I've flirted with vegetarianism since I was a teenager, but thanks to the support of my fiance-turned-vegan-fiance I've been meatless since January of this year. Despite being meatless, I still sometimes crave "comfort" foods from my childhood - some of which included meat. Thankfully, the faux meat industry has revolutionized since I was a kid, and one of my favorite brands is gardein. They're 100% plant-based (vegan), offer a lot of variety, and are pretty tasty.
Tonight, I tried one of their newer products: turk'y cutlets. The crispy oven-baked breading makes it heavier than I'd like, but at 250 calories for two cutlets they're still reasonable for an indulgent comfort food meal. I paired the cutlet with some baked delicata squash, mashed potatoes and fresh tomato slices. Gardein's homestyle gravy is insanely good (and I'm not a huge gravy fan), but it also packs on the calories, fat and sodium. True of typical "comfort food."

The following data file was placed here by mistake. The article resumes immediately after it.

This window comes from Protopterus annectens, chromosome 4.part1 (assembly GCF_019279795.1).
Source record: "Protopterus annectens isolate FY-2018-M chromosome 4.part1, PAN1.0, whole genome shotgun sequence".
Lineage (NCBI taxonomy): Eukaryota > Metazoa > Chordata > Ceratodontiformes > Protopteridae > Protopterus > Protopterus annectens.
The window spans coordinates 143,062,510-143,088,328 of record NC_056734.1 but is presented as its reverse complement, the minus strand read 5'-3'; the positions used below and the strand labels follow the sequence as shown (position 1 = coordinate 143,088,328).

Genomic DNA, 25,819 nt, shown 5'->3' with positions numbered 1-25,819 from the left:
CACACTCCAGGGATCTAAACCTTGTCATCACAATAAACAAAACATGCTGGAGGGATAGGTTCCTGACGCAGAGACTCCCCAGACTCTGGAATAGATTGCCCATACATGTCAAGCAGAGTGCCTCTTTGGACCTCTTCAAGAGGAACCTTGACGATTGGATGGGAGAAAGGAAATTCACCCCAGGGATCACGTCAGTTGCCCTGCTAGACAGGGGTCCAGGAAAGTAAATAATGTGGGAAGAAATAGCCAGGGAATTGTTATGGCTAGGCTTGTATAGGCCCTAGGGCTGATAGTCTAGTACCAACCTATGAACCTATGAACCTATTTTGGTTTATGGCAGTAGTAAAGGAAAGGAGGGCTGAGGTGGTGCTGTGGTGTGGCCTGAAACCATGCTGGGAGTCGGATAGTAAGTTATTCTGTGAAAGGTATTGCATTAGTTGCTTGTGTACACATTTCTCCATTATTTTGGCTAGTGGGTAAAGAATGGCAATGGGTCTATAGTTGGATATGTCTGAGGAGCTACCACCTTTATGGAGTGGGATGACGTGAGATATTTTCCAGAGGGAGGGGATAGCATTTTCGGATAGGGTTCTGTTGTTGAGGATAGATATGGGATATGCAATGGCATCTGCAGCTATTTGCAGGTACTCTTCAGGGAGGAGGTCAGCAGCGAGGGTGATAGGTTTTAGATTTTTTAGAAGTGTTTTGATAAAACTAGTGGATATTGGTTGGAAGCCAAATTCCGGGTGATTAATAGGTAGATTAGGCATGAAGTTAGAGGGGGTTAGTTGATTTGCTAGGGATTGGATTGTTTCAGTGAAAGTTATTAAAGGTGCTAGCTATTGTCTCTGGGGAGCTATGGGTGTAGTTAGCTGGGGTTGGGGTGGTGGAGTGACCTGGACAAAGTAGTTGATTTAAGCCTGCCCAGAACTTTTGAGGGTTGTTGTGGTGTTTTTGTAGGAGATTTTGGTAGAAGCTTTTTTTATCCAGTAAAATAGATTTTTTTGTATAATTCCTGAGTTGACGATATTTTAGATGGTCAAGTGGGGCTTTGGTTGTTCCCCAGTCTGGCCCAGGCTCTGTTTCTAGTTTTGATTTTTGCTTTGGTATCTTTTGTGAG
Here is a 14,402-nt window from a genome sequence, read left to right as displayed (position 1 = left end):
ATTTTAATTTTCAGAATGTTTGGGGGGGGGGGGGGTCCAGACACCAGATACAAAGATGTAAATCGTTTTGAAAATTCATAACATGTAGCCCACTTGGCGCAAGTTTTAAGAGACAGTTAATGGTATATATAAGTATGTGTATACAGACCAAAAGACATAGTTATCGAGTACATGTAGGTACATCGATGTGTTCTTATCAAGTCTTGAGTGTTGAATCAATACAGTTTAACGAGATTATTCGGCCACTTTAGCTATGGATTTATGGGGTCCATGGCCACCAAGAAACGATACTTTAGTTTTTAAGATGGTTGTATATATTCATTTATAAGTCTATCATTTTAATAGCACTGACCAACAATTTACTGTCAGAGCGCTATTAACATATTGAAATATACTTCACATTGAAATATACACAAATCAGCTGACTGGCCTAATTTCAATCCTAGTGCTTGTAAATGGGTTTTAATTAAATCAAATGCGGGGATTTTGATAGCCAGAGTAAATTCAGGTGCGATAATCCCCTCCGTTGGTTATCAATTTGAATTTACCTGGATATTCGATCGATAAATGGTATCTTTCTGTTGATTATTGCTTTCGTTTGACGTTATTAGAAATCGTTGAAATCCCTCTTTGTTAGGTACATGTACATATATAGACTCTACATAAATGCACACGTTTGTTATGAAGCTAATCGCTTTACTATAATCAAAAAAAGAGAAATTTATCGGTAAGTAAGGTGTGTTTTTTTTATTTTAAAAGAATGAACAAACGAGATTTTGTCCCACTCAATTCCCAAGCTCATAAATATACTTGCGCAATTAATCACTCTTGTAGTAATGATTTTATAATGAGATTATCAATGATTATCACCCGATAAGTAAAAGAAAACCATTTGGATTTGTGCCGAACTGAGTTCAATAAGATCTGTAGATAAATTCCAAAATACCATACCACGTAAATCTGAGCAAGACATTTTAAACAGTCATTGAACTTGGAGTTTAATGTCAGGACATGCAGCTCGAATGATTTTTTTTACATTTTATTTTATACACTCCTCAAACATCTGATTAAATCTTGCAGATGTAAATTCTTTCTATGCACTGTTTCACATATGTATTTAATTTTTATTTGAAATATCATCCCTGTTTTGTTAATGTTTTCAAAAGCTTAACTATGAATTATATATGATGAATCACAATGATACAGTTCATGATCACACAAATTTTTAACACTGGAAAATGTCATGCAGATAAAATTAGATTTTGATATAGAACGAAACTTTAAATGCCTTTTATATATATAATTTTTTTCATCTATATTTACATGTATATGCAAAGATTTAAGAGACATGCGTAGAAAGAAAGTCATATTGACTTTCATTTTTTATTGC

Food being tied to a feeling like comfort is at once obvious and strange. Why is it that food elicits in us emotional responses instead of just providing us the energy we need? I have no clue, you should tell me in the comments if you know. :)
One of the biggest challenges I've had over the years to maintaining a meatless lifestyle is that emotional response to food in the form of family holidays. It's really kind of fascinating when you think about how seeped our family traditions are with food. For my family, holiday meals gravitate around meat. Luckily, I've got open-minded parents and extended family and an inspiring fiance who have helped transform the traditional holiday meals into vegan friendly tables recently. Check out our fun vegan easter brunch or thanksgiving.
You can take comfort in knowing a plant-based, meatless meal is not only comforting to you, but also to the animals. Now, that's real comfort food.